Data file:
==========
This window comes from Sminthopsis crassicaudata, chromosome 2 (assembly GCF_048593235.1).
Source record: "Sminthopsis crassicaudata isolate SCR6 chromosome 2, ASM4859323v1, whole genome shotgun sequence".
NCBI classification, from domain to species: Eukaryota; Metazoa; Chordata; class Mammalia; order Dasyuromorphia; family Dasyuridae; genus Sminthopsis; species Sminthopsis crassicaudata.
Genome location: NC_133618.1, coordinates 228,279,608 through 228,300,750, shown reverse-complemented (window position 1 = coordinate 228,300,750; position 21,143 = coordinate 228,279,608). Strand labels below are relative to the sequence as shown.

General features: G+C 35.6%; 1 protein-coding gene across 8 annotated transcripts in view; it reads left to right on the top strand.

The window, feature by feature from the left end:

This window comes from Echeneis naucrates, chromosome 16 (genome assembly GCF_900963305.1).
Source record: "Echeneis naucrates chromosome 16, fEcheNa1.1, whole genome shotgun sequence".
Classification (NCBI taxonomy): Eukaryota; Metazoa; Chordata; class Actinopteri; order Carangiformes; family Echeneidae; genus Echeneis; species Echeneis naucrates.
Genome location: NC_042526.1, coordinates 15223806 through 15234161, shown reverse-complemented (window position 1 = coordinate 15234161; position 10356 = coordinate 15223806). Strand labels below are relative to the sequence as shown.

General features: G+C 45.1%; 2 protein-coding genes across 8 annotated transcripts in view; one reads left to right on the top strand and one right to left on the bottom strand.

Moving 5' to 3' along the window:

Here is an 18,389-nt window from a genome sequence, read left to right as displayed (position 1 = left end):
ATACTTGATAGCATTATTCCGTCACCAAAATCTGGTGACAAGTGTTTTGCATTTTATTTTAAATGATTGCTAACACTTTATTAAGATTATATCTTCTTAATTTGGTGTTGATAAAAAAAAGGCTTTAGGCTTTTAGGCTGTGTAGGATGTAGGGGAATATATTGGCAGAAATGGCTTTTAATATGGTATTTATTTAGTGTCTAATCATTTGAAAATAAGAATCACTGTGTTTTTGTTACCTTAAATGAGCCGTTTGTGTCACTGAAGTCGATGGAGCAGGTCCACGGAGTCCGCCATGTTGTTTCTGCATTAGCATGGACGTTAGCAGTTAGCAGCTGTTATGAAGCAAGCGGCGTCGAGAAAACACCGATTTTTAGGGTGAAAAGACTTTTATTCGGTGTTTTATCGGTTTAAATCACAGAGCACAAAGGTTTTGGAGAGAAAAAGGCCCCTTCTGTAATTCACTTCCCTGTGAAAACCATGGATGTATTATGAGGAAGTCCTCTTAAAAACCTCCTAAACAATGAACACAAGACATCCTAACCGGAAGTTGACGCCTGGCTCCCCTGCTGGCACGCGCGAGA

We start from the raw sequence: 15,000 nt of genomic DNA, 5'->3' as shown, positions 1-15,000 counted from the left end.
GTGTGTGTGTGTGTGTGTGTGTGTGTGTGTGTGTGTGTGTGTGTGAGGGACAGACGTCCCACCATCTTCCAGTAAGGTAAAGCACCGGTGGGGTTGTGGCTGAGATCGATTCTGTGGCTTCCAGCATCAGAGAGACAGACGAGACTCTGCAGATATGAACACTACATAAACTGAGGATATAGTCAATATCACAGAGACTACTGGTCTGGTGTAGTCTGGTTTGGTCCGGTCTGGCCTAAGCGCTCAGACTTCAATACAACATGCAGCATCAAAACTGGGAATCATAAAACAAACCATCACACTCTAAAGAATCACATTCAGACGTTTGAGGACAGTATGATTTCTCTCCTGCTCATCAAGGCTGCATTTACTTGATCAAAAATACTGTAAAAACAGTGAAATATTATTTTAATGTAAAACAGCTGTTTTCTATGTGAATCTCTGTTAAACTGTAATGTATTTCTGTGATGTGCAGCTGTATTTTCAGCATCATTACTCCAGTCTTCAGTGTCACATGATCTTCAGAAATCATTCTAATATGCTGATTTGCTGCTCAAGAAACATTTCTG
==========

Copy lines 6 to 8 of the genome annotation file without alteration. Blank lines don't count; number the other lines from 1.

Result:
The window, feature by feature from the left end:

This window comes from Echeneis naucrates, chromosome 16 (genome assembly GCF_900963305.1).
Source record: "Echeneis naucrates chromosome 16, fEcheNa1.1, whole genome shotgun sequence".